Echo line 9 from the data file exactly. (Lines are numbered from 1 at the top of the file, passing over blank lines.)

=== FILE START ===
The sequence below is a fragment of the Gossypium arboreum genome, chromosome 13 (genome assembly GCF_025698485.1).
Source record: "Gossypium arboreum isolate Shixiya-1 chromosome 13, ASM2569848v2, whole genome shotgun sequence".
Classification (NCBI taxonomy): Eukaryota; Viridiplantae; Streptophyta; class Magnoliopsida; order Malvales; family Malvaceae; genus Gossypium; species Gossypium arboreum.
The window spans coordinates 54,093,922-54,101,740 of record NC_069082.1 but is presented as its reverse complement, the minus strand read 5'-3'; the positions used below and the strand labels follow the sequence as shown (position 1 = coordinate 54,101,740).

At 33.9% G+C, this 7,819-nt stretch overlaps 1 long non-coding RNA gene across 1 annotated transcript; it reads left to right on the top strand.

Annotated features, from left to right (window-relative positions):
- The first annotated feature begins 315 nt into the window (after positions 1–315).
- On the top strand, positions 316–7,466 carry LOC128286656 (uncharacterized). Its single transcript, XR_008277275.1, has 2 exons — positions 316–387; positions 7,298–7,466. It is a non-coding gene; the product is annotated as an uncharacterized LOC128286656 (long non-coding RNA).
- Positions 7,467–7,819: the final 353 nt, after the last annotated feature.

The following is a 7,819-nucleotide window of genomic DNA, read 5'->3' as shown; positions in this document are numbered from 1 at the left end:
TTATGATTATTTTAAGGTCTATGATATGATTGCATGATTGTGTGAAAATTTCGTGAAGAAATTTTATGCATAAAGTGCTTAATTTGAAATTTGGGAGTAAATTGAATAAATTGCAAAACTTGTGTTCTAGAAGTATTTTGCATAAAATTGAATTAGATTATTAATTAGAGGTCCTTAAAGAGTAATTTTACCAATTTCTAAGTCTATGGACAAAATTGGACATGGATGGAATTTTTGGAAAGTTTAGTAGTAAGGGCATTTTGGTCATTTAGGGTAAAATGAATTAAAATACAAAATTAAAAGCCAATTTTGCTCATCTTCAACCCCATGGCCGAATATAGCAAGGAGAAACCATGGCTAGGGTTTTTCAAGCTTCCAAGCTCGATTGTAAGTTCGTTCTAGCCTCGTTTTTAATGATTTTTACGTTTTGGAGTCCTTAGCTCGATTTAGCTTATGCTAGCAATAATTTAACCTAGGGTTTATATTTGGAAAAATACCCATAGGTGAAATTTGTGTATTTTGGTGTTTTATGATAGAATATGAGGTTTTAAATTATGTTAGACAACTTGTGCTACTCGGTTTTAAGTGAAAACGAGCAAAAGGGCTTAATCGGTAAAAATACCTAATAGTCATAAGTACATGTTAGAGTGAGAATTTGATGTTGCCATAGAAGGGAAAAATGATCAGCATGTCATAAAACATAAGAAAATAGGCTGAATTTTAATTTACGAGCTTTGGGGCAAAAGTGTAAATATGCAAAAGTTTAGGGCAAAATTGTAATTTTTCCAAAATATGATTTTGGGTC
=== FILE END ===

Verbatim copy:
- Positions 7,467–7,819: the final 353 nt, after the last annotated feature.